"In the bank of the flour mill two women's tombstones were discovered ... The following are very provisional decipherments:

Inscription no. 1:

Side 1: "The engaged woman Esther, daughter of Michael; may her portion be with our matri[archs ŠŠŠ. her pure tomb Š."

Side 2: "Grace is a lie and beauty is vanity. The woman, God-fearing, and moreover give her Š Written on the 18th of the month of Tishre in the year" (date, ca. 1250)

Inscription no. 2:"Blessing of ??? ABBREVIATION. Amen." Geometric ornaments including an inscription on one side cover the marker. "Rachel daughter of Eli; may her repose be in the Garden of Eden".Source: Hebrew University Armenian Trip 2001, [May 7, 2001]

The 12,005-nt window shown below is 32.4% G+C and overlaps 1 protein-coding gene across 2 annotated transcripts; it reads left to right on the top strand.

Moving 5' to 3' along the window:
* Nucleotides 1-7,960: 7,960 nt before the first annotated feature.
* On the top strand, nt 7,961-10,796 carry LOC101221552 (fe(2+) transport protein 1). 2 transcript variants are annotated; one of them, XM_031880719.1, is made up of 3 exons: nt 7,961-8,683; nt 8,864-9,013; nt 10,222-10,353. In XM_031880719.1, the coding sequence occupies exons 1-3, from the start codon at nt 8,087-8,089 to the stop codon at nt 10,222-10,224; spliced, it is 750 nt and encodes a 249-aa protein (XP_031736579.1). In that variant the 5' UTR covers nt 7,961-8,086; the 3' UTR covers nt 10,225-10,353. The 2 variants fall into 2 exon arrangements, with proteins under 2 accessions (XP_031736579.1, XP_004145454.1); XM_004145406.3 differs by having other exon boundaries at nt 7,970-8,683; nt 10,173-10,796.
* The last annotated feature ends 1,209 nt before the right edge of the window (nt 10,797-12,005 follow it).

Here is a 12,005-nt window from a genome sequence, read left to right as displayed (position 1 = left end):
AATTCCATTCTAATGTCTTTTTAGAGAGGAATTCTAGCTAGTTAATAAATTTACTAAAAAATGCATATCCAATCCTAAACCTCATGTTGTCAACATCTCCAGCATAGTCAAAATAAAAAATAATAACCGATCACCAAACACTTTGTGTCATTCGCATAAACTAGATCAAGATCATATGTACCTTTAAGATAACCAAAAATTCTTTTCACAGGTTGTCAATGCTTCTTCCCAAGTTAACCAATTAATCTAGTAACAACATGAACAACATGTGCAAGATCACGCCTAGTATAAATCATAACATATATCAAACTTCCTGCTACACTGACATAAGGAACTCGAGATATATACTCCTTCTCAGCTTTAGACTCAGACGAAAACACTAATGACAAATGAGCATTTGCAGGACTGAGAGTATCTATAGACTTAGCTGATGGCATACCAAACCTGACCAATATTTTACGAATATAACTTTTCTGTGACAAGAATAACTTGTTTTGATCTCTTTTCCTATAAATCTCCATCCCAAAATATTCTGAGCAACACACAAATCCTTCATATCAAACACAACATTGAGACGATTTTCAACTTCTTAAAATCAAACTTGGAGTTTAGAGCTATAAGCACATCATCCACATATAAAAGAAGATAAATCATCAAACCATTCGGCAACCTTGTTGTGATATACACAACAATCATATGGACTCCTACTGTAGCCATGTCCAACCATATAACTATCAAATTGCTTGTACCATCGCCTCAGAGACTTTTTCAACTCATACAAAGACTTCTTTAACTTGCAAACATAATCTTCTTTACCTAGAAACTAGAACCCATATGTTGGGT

"The number of oblong gravestones, curved on one side and flat on the other, has risen to over 60. Most lie in a grassy area bordered by gnarled walmut trees at the foot of soaring, basalt cluffs... But not all the tombstones are in the 1,550-square-meter area that comprises the cemetery. Aside from the smooth stones first noticed by [Abraham] Mkrtchyan in the river, eight more help support a rickety footbridge crossing it, and others form part of the foundation of a nearby ruined 14th-century mill. Still others are believed to be in the walls and foundations of villagers' homes. ... The Hebrew, and sometimes Aramaic, inscriptions carved into the basalt gravestones make it possible to sketch an outline of a Jewish community of perhaps 150 people from the mid-13th century to 1337 on the edge of Eghegis, which was then a prosperous Armenian city." Source: Frank Brown, "Stones from the River", The Jerusalem Report [September 24, 2001]